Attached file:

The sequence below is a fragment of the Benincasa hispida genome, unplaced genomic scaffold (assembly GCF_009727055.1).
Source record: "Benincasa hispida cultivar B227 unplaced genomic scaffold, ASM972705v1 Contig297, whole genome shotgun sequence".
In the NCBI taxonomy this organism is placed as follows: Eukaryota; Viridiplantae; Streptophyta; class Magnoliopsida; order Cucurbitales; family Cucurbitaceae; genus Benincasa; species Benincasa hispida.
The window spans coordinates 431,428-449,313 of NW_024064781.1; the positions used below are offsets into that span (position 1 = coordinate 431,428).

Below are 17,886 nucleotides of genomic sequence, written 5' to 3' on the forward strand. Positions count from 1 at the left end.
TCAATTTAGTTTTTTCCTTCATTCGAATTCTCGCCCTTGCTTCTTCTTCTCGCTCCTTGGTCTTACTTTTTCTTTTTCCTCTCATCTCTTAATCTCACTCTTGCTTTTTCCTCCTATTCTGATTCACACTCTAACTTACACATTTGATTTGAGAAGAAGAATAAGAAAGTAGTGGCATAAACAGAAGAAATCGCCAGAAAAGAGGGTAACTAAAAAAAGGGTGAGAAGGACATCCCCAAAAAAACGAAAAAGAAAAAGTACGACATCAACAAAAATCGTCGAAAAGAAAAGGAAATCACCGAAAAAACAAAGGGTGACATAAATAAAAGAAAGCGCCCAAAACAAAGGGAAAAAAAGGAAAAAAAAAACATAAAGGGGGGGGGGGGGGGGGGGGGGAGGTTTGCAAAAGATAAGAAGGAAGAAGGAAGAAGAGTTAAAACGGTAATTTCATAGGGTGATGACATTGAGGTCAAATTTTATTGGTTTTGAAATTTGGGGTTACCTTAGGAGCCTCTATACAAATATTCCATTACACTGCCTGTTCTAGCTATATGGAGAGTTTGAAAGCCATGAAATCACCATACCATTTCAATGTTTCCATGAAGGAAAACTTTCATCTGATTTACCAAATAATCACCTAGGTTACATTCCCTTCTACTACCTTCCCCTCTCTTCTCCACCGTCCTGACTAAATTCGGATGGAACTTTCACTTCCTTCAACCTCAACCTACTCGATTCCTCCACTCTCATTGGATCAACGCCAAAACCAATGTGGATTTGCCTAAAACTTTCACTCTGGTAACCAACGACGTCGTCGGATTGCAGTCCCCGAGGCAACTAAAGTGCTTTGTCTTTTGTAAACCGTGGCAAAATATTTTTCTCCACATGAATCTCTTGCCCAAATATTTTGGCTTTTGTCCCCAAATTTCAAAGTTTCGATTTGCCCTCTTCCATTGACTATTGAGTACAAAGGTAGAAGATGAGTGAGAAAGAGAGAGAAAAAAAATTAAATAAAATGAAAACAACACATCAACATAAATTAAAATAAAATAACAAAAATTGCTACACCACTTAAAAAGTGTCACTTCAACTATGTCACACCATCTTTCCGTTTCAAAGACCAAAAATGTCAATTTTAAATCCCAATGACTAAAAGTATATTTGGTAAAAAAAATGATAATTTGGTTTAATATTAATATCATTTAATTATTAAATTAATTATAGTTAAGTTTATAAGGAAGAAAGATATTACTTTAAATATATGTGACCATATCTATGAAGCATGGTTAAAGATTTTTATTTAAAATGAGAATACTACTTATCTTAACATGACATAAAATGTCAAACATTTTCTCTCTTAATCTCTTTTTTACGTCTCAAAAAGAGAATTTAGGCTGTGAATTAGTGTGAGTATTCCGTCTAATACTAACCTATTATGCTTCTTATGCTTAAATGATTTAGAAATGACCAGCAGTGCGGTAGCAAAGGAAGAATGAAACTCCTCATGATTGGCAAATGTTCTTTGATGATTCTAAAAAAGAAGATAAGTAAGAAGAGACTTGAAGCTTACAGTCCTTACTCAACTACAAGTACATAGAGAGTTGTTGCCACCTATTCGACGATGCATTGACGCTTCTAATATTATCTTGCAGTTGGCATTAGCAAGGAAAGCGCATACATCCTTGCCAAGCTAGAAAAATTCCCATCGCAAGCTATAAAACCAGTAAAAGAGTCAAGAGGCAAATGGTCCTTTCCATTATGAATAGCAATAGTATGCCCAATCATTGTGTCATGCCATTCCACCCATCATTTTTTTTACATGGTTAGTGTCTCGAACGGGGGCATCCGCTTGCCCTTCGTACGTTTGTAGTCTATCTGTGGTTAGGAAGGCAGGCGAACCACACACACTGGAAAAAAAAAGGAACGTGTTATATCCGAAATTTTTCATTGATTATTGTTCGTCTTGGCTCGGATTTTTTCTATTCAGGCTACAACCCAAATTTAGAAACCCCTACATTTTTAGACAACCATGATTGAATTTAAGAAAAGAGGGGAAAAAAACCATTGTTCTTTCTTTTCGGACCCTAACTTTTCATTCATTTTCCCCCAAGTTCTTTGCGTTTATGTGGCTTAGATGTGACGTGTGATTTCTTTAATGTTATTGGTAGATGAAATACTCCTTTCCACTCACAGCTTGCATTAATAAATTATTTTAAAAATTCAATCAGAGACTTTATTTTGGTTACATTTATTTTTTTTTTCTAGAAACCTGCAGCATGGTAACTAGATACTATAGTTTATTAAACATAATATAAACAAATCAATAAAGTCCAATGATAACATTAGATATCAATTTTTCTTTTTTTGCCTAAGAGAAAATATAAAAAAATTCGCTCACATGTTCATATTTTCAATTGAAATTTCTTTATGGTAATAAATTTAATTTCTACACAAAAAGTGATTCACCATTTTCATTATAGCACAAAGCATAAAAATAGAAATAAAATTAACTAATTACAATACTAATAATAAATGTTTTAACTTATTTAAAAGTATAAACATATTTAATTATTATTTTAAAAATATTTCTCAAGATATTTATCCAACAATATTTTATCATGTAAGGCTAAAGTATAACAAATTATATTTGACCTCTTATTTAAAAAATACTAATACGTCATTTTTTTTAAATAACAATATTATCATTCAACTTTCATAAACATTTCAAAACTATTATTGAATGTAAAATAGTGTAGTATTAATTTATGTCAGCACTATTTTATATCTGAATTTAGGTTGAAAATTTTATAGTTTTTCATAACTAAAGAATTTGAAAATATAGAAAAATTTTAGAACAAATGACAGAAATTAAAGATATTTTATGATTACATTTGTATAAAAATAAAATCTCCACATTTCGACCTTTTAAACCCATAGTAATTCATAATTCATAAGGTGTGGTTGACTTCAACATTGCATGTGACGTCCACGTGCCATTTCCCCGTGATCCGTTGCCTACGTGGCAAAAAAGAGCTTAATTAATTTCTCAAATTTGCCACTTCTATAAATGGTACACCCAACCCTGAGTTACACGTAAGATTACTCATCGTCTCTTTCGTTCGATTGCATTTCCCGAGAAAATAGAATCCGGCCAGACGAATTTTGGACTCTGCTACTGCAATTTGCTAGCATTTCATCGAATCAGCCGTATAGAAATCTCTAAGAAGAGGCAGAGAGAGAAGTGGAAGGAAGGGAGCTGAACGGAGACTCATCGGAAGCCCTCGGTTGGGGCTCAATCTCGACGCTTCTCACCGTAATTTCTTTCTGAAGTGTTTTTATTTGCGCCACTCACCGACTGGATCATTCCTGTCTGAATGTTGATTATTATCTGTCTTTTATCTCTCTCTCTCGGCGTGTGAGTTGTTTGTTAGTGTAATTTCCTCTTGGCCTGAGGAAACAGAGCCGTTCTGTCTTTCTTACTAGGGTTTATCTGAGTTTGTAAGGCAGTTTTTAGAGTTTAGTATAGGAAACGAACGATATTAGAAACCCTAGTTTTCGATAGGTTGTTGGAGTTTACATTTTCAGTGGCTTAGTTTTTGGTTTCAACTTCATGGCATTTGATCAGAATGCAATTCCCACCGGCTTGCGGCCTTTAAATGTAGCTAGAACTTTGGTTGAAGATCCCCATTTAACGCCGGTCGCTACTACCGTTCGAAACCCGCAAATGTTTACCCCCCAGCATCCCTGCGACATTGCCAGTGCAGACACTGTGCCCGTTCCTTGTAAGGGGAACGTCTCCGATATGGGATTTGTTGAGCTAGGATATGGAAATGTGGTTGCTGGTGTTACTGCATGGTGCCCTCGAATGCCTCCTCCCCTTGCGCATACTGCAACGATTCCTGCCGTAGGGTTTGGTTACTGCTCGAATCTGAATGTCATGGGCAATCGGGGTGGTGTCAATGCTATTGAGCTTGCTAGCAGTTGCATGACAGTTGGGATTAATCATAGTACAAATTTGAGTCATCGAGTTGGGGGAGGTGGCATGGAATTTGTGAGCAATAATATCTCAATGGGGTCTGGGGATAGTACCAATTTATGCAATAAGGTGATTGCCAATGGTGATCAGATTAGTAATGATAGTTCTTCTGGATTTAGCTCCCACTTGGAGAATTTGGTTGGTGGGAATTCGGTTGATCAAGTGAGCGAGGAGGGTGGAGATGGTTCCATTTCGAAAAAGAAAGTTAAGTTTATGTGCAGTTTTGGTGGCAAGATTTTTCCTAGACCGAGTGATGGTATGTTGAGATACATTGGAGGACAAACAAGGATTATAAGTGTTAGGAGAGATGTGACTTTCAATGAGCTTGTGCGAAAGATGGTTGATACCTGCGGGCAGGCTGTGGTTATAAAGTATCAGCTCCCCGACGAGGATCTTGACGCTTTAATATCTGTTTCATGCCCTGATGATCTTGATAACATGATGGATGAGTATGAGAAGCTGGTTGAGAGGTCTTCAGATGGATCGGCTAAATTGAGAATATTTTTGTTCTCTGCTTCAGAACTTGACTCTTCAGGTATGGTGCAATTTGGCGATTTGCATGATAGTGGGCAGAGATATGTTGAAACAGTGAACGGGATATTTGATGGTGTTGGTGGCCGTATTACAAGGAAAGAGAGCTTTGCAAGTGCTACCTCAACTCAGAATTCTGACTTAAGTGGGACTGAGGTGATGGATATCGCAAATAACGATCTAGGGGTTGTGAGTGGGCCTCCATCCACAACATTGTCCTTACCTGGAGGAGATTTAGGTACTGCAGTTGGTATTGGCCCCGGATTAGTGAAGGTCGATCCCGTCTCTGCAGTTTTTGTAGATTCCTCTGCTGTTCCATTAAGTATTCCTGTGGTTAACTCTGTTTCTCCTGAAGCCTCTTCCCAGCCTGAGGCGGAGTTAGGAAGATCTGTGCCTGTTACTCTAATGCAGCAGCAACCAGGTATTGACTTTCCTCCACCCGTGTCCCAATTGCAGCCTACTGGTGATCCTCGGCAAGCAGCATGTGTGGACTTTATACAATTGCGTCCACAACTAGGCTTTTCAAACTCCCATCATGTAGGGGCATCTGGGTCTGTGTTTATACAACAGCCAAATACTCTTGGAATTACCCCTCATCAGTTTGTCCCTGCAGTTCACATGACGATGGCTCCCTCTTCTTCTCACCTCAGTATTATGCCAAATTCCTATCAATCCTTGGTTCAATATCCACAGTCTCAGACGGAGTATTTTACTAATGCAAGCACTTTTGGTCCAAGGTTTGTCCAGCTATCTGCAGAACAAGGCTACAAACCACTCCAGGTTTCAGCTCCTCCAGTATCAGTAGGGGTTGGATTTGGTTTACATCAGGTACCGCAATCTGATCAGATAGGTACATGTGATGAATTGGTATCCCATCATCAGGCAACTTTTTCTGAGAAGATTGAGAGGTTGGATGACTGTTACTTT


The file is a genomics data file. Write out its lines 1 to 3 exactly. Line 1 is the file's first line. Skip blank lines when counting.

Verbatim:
The sequence below is a fragment of the Benincasa hispida genome, unplaced genomic scaffold (assembly GCF_009727055.1).
Source record: "Benincasa hispida cultivar B227 unplaced genomic scaffold, ASM972705v1 Contig297, whole genome shotgun sequence".
In the NCBI taxonomy this organism is placed as follows: Eukaryota; Viridiplantae; Streptophyta; class Magnoliopsida; order Cucurbitales; family Cucurbitaceae; genus Benincasa; species Benincasa hispida.